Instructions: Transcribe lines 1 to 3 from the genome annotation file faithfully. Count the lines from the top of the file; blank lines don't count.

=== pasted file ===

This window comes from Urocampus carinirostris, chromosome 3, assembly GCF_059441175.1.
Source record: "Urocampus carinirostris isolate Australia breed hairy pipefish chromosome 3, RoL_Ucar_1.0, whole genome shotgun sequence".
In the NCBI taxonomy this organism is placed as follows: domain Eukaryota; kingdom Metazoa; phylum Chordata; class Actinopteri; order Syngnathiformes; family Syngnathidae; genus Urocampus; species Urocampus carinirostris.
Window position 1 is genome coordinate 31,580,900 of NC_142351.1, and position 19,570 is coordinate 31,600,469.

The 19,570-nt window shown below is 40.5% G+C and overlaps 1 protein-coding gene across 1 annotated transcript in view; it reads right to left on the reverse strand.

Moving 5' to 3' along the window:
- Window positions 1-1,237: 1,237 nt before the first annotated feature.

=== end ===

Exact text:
This window comes from Urocampus carinirostris, chromosome 3, assembly GCF_059441175.1.
Source record: "Urocampus carinirostris isolate Australia breed hairy pipefish chromosome 3, RoL_Ucar_1.0, whole genome shotgun sequence".
In the NCBI taxonomy this organism is placed as follows: domain Eukaryota; kingdom Metazoa; phylum Chordata; class Actinopteri; order Syngnathiformes; family Syngnathidae; genus Urocampus; species Urocampus carinirostris.